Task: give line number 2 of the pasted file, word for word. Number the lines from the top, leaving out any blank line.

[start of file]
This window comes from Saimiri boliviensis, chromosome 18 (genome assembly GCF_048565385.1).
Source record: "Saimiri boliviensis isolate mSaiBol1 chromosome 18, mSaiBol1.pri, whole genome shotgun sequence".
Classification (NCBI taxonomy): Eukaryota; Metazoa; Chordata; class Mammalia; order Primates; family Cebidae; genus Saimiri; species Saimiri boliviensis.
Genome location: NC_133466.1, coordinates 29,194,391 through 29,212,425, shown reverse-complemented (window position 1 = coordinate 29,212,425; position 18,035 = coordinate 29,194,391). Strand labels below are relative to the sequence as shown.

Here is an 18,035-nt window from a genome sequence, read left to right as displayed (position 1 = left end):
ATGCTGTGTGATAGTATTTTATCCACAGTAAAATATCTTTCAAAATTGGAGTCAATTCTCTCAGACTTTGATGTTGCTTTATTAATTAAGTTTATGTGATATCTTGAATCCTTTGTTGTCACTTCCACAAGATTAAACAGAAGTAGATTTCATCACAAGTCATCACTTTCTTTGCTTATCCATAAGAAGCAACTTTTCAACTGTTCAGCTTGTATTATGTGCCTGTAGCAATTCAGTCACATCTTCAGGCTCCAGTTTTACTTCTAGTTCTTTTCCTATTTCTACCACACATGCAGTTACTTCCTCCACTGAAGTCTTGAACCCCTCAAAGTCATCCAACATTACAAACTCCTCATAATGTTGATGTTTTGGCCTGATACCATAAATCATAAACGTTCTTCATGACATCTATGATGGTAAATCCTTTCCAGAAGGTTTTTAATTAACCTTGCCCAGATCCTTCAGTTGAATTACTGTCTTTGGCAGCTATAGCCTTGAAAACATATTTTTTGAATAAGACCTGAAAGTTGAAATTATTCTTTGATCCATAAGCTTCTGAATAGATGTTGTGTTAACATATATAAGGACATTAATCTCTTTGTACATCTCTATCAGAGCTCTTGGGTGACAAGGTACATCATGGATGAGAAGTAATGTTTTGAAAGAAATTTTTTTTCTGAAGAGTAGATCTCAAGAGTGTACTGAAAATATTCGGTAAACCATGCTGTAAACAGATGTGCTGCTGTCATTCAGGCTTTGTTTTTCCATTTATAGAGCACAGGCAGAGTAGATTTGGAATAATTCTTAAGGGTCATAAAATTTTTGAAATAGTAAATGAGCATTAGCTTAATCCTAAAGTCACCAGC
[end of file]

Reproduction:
Source record: "Saimiri boliviensis isolate mSaiBol1 chromosome 18, mSaiBol1.pri, whole genome shotgun sequence".